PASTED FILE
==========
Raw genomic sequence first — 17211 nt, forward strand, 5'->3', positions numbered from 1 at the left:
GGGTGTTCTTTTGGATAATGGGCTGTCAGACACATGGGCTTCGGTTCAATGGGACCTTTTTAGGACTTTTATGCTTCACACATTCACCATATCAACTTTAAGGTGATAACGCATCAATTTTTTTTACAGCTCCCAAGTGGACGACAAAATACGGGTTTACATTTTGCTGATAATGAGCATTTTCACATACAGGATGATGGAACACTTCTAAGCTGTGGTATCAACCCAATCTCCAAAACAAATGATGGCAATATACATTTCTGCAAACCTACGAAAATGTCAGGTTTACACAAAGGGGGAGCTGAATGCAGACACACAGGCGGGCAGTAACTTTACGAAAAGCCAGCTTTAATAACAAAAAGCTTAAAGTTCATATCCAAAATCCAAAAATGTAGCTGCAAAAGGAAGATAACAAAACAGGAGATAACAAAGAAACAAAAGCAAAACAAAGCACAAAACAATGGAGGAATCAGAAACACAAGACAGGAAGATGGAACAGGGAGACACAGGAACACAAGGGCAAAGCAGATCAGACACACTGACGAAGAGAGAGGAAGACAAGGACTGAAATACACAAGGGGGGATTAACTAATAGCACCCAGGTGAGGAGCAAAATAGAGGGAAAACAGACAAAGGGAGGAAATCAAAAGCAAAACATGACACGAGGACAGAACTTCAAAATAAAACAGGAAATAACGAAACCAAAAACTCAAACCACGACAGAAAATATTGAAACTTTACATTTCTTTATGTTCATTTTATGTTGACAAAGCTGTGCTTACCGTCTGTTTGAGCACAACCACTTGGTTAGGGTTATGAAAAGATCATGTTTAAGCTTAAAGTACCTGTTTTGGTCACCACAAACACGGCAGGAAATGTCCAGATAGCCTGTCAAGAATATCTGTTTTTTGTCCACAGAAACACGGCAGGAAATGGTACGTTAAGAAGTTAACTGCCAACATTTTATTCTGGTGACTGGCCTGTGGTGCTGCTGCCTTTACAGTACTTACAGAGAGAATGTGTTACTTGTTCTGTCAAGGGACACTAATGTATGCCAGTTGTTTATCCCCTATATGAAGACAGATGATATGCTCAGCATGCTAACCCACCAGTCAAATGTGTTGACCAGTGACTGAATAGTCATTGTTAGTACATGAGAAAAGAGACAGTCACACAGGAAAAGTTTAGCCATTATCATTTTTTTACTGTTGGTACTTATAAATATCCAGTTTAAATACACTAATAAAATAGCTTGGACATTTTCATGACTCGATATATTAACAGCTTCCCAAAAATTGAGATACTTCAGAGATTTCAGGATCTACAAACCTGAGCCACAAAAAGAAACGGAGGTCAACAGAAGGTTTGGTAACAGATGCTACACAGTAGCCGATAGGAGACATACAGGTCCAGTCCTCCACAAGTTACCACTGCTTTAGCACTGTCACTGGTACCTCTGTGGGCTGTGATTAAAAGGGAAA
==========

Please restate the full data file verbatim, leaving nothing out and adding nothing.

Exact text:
Raw genomic sequence first — 17211 nt, forward strand, 5'->3', positions numbered from 1 at the left:
GGGTGTTCTTTTGGATAATGGGCTGTCAGACACATGGGCTTCGGTTCAATGGGACCTTTTTAGGACTTTTATGCTTCACACATTCACCATATCAACTTTAAGGTGATAACGCATCAATTTTTTTTACAGCTCCCAAGTGGACGACAAAATACGGGTTTACATTTTGCTGATAATGAGCATTTTCACATACAGGATGATGGAACACTTCTAAGCTGTGGTATCAACCCAATCTCCAAAACAAATGATGGCAATATACATTTCTGCAAACCTACGAAAATGTCAGGTTTACACAAAGGGGGAGCTGAATGCAGACACACAGGCGGGCAGTAACTTTACGAAAAGCCAGCTTTAATAACAAAAAGCTTAAAGTTCATATCCAAAATCCAAAAATGTAGCTGCAAAAGGAAGATAACAAAACAGGAGATAACAAAGAAACAAAAGCAAAACAAAGCACAAAACAATGGAGGAATCAGAAACACAAGACAGGAAGATGGAACAGGGAGACACAGGAACACAAGGGCAAAGCAGATCAGACACACTGACGAAGAGAGAGGAAGACAAGGACTGAAATACACAAGGGGGGATTAACTAATAGCACCCAGGTGAGGAGCAAAATAGAGGGAAAACAGACAAAGGGAGGAAATCAAAAGCAAAACATGACACGAGGACAGAACTTCAAAATAAAACAGGAAATAACGAAACCAAAAACTCAAACCACGACAGAAAATATTGAAACTTTACATTTCTTTATGTTCATTTTATGTTGACAAAGCTGTGCTTACCGTCTGTTTGAGCACAACCACTTGGTTAGGGTTATGAAAAGATCATGTTTAAGCTTAAAGTACCTGTTTTGGTCACCACAAACACGGCAGGAAATGTCCAGATAGCCTGTCAAGAATATCTGTTTTTTGTCCACAGAAACACGGCAGGAAATGGTACGTTAAGAAGTTAACTGCCAACATTTTATTCTGGTGACTGGCCTGTGGTGCTGCTGCCTTTACAGTACTTACAGAGAGAATGTGTTACTTGTTCTGTCAAGGGACACTAATGTATGCCAGTTGTTTATCCCCTATATGAAGACAGATGATATGCTCAGCATGCTAACCCACCAGTCAAATGTGTTGACCAGTGACTGAATAGTCATTGTTAGTACATGAGAAAAGAGACAGTCACACAGGAAAAGTTTAGCCATTATCATTTTTTTACTGTTGGTACTTATAAATATCCAGTTTAAATACACTAATAAAATAGCTTGGACATTTTCATGACTCGATATATTAACAGCTTCCCAAAAATTGAGATACTTCAGAGATTTCAGGATCTACAAACCTGAGCCACAAAAAGAAACGGAGGTCAACAGAAGGTTTGGTAACAGATGCTACACAGTAGCCGATAGGAGACATACAGGTCCAGTCCTCCACAAGTTACCACTGCTTTAGCACTGTCACTGGTACCTCTGTGGGCTGTGATTAAAAGGGAAA